One of the strengths of programming is its ability to model and solve real-world problems, and the “Water Bottles” problem on Leetcode is no exception. This problem is deceptively simple but can be approached in a variety of ways, each with its own set of trade-offs. In this in-depth article, we’ll explore the problem statement, various methods to solve it, analyze the time and space complexities.

## Problem Statement

Given `numBottles`

full water bottles, you can exchange `numExchange`

empty water bottles for one full water bottle. The task is to find the maximum number of water bottles you can drink.

#### Example

```
Input: numBottles = 9, numExchange = 3
Output: 13
Explanation: You can exchange 3 empty bottles to get 1 full water bottle.
Number of water bottles you can drink: 9 + 3 + 1 = 13.
```

## The Iterative Approach

A simple iterative solution is the most intuitive way to approach this problem. You can keep drinking the water bottles and exchanging them until you can’t exchange any more.

Python Code:

```
def numWaterBottles(numBottles, numExchange):
total = numBottles
empty = numBottles
while empty >= numExchange:
new_bottles = empty // numExchange
total += new_bottles
empty = new_bottles + empty % numExchange
return total
# Test the function
print(numWaterBottles(9, 3)) # Output should be 13
```

### Time Complexity

The time complexity for this approach is O(numBottles).

### Space Complexity

The space complexity is O(1) as we’re using a constant amount of extra space.

## The Recursive Approach

The problem can also be solved recursively, which might make it easier to understand for those who are more comfortable with recursion.

Python Code:

```
def numWaterBottles(numBottles, numExchange):
if numBottles < numExchange:
return numBottles
new_bottles = numBottles // numExchange
remaining_bottles = numBottles % numExchange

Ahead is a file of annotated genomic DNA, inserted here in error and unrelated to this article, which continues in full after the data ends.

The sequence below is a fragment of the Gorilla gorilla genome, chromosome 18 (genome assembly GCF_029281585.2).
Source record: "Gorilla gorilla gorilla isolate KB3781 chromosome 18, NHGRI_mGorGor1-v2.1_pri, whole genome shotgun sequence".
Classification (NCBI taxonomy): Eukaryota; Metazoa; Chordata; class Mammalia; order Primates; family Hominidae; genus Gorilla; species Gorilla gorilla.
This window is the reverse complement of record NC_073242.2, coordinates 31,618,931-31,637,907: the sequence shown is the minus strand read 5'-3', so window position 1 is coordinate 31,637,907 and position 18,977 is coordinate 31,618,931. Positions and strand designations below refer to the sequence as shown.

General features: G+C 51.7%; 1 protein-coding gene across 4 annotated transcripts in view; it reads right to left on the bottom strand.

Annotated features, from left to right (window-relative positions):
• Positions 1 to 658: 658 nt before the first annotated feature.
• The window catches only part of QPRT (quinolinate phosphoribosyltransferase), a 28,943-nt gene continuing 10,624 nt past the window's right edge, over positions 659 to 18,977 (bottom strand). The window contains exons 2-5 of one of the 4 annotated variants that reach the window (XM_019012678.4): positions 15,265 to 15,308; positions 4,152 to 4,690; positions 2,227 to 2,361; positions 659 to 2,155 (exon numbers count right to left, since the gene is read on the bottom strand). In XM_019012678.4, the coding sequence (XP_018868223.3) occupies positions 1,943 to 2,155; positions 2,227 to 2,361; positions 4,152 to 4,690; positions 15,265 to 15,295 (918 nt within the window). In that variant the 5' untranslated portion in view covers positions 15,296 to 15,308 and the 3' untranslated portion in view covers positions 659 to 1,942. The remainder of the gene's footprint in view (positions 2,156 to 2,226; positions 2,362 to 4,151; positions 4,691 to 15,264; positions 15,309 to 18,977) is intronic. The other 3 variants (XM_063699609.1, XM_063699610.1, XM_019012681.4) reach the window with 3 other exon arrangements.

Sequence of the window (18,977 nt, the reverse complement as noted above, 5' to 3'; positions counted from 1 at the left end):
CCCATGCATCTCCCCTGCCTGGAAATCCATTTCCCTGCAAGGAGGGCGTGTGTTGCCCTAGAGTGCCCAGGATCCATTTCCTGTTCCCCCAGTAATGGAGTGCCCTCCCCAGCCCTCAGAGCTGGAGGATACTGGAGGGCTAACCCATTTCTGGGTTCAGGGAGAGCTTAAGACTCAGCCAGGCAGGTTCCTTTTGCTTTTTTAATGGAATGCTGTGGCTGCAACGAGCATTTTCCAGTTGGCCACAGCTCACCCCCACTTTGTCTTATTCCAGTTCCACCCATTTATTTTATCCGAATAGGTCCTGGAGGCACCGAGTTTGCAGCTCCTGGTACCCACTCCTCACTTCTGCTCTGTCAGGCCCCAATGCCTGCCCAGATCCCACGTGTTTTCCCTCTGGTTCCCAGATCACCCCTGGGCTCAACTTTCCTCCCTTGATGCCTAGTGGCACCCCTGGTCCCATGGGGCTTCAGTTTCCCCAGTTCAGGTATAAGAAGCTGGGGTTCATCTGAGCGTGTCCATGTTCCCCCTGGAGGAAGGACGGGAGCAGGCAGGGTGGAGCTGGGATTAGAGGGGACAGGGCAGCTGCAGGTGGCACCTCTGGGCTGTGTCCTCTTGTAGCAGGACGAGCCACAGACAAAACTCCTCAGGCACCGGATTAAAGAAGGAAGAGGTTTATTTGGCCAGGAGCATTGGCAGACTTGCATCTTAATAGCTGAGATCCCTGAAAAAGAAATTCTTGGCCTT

return numBottles + numWaterBottles(new_bottles + remaining_bottles, numExchange) - remaining_bottles
# Test the function
print(numWaterBottles(9, 3)) # Output should be 13
```

### Time Complexity

The time complexity is the same as the iterative approach, O(numBottles).

### Space Complexity

The space complexity here would be O(numBottles) due to the recursive stack.

## The Mathematical Approach

If you analyze the problem carefully, you can deduce a mathematical formula to solve it. However, finding that formula is non-trivial and may not be the best approach for a timed coding interview.

### Time and Space Complexity

The mathematical approach, if formulated, would have a time and space complexity of O(1).

## Edge Cases and Further Considerations

**Zero Bottles**: What if`numBottles`

is zero? In this case, the answer should be zero as well.**One Bottle**: What if`numBottles`

is one? In this case, you cannot make any exchanges, and you can drink only that one bottle.**Exchange Requirement**: What if`numExchange`

is greater than`numBottles`

? You won’t be able to make an initial exchange but can still drink`numBottles`

.

## Conclusion

The “Water Bottles” problem is a great exercise for thinking about problem-solving from multiple perspectives. Whether it’s employing straightforward iterative methods, using recursion for more elegant code, or delving into a potential mathematical solution, each approach has its pros and cons. This problem not only allows you to practice coding but also prompts you to think deeply about optimization, real-world applications, and edge cases.